Procedure

This study was approved by the research ethics committee of the National University of Malaysia. Eligible participants who consented to participate in the study were enrolled into a 14-week DBT skills training course. Patients were assigned to one of two concurrently running DBT skills groups, and each group consisted of 10 patients. All patients attended an intake session consisting of the SCID-BPD Module, a suicidality screener (Columbia Suicide Severity Rating Scale), and a battery of self-report questionnaires assessing self-harm behaviors, BPD symptoms, depressive symptoms, anxiety, stress, difficulties with emotion regulation, impulsivity, compassion, and well-being (see Measures section below). All measures were administered in English, and language proficiency was assessed by patients’ self-reported proficiency and observations by assessors during the intake session. Following the intake assessment, participants who did not meet eligibility criteria (e.g., not meeting full diagnostic criteria for BPD, demonstrating imminent suicide risk) were excluded from the study. The same battery of self-report questionnaires was administered to the patients again within 2 weeks after the end of the DBT skills groups. Following the intake assessment, one participant dropped out of the study as the participant relocated out of town. At the post-intervention assessment, participants also responded to several open-ended questions assessing their feedback (e.g., perceived helpfulness and level of satisfaction) regarding skills groups. These questions were administered using an anonymous online feedback form. Each participant was paid 50 Ringgit Malaysia (equivalent to approximately US$11) for attending an assessment session.

The sessions were delivered in English by several of the study investigators (three psychiatrists and two Masters-level therapists in training), who attended two in-person DBT training workshops, lasting for 5 days in total. The study therapists received weekly online supervision following a DBT consultation team format led by the first author, a doctorally-trained clinical psychologist who received her DBT training in the United States and Canada. The skills taught in the skills groups included four core modules of DBT, namely mindfulness (3 sessions), emotion regulation (4 sessions), distress tolerance (3 sessions), and interpersonal effectiveness (4 sessions). Each session was led by two co-leaders and lasted for 2 hours. Delivered based on protocols outlined in Linehan (2014), each session would begin with a brief mindfulness practice, followed by homework review and teaching of new skills as per standard DBT protocol (see Table 1 for an outline of the 14-week curriculum). The skills groups were provided at no financial cost to the research participants, and research participants continued to receive other forms of routine care available from the hospital (e.g., ad hoc or regular consultations with their psychiatrists) throughout their participation in the skills group.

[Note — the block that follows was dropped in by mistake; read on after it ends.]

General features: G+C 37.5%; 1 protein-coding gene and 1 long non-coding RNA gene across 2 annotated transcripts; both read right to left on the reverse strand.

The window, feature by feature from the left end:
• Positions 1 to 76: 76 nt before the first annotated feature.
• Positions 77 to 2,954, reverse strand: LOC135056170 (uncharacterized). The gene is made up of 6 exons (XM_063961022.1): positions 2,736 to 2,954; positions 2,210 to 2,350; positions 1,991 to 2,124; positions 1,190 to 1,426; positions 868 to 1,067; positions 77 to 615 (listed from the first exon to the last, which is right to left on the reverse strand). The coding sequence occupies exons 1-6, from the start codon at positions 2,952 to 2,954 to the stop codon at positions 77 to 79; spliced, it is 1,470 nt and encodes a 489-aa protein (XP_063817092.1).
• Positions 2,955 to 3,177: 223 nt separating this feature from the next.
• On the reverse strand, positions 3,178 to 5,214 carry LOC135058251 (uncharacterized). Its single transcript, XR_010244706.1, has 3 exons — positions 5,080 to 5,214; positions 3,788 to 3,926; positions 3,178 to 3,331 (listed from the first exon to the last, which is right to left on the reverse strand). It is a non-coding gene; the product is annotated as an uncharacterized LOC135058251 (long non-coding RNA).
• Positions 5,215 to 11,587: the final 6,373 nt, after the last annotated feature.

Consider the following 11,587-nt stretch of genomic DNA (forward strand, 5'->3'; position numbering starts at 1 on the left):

Table 1 Outline of the 14-Week DBT Skills Group (Adapted from Soler et al., 2009)

Although the intervention protocol used in this study is based on the standard DBT skills training manual [35], we used specific, culturally relevant examples to explain the meaning and relevance of DBT skills in participants’ lives. For example, as the majority of the participants were Muslims, we highlighted the convergence of the concept of mindfulness and prayers in Islam. In particular, we used the term “kusyu” (reflecting the idea of wholehearted prayer) to clarify the idea of presence of mind, which is the opposite of the ‘automatic pilot’ mode [36].

Measures

Demographic data form

A demographic information form was administered to assess participants’ gender, age, ethnicity, relationship status, past treatment history, and employment status.

Personality assessment inventory - borderline features scale (PAI-BOR) [37]

The PAI-BOR is a 24-item questionnaire developed to measure symptoms of BPD. The scale consists of four subscales: affective instability, identity problems, negative relationships, and self-harm. All items are rated on a 4-point Likert scale, ranging from 0 (“false, not true at all”) to 3 (“very true”). Examples of items include: “I’m careful about how I spend my money” and “Sometimes I feel terribly empty inside”. Higher scores indicate higher severity of BPD symptoms. The scale has been shown to have high internal consistency in nonclinical samples (Trull, 1995). In this study, the scale demonstrated good internal consistency (Cronbach’s alpha = .83).

Deliberate self-harm inventory (DSHI) [38]